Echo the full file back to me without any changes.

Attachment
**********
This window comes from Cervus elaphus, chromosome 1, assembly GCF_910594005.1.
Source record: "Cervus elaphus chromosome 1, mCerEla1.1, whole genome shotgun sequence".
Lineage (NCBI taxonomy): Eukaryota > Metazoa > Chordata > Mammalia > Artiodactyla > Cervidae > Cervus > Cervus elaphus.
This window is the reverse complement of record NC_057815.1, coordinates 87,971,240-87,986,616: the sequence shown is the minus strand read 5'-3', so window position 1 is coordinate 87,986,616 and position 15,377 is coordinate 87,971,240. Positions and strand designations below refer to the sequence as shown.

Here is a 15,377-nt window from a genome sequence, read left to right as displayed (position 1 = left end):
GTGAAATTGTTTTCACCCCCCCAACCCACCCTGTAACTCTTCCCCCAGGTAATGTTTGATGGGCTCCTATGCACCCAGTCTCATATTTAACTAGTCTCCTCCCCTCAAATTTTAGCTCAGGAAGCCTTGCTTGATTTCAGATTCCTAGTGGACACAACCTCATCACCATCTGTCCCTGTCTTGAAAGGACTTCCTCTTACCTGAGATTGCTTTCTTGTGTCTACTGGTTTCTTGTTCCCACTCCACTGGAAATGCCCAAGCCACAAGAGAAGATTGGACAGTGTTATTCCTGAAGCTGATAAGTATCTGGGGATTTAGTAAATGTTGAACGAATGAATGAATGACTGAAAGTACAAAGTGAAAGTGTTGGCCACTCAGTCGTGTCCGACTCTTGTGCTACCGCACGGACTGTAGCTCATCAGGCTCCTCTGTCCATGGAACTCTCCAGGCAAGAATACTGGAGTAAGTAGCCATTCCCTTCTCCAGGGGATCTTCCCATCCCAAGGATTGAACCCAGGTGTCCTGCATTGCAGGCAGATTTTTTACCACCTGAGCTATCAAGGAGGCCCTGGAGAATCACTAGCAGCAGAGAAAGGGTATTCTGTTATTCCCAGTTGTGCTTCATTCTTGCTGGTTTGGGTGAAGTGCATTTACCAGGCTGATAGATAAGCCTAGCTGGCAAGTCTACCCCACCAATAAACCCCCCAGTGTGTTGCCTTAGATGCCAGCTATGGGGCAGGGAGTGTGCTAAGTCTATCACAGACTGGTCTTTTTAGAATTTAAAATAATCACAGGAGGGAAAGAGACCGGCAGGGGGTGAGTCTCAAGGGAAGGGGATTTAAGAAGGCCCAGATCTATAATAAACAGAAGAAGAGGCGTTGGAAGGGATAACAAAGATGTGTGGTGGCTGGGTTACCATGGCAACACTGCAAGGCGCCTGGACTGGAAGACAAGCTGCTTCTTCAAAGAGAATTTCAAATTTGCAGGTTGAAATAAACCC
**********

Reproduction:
This window comes from Cervus elaphus, chromosome 1, assembly GCF_910594005.1.
Source record: "Cervus elaphus chromosome 1, mCerEla1.1, whole genome shotgun sequence".
Lineage (NCBI taxonomy): Eukaryota > Metazoa > Chordata > Mammalia > Artiodactyla > Cervidae > Cervus > Cervus elaphus.
This window is the reverse complement of record NC_057815.1, coordinates 87,971,240-87,986,616: the sequence shown is the minus strand read 5'-3', so window position 1 is coordinate 87,986,616 and position 15,377 is coordinate 87,971,240. Positions and strand designations below refer to the sequence as shown.

Here is a 15,377-nt window from a genome sequence, read left to right as displayed (position 1 = left end):
GTGAAATTGTTTTCACCCCCCCAACCCACCCTGTAACTCTTCCCCCAGGTAATGTTTGATGGGCTCCTATGCACCCAGTCTCATATTTAACTAGTCTCCTCCCCTCAAATTTTAGCTCAGGAAGCCTTGCTTGATTTCAGATTCCTAGTGGACACAACCTCATCACCATCTGTCCCTGTCTTGAAAGGACTTCCTCTTACCTGAGATTGCTTTCTTGTGTCTACTGGTTTCTTGTTCCCACTCCACTGGAAATGCCCAAGCCACAAGAGAAGATTGGACAGTGTTATTCCTGAAGCTGATAAGTATCTGGGGATTTAGTAAATGTTGAACGAATGAATGAATGACTGAAAGTACAAAGTGAAAGTGTTGGCCACTCAGTCGTGTCCGACTCTTGTGCTACCGCACGGACTGTAGCTCATCAGGCTCCTCTGTCCATGGAACTCTCCAGGCAAGAATACTGGAGTAAGTAGCCATTCCCTTCTCCAGGGGATCTTCCCATCCCAAGGATTGAACCCAGGTGTCCTGCATTGCAGGCAGATTTTTTACCACCTGAGCTATCAAGGAGGCCCTGGAGAATCACTAGCAGCAGAGAAAGGGTATTCTGTTATTCCCAGTTGTGCTTCATTCTTGCTGGTTTGGGTGAAGTGCATTTACCAGGCTGATAGATAAGCCTAGCTGGCAAGTCTACCCCACCAATAAACCCCCCAGTGTGTTGCCTTAGATGCCAGCTATGGGGCAGGGAGTGTGCTAAGTCTATCACAGACTGGTCTTTTTAGAATTTAAAATAATCACAGGAGGGAAAGAGACCGGCAGGGGGTGAGTCTCAAGGGAAGGGGATTTAAGAAGGCCCAGATCTATAATAAACAGAAGAAGAGGCGTTGGAAGGGATAACAAAGATGTGTGGTGGCTGGGTTACCATGGCAACACTGCAAGGCGCCTGGACTGGAAGACAAGCTGCTTCTTCAAAGAGAATTTCAAATTTGCAGGTTGAAATAAACCC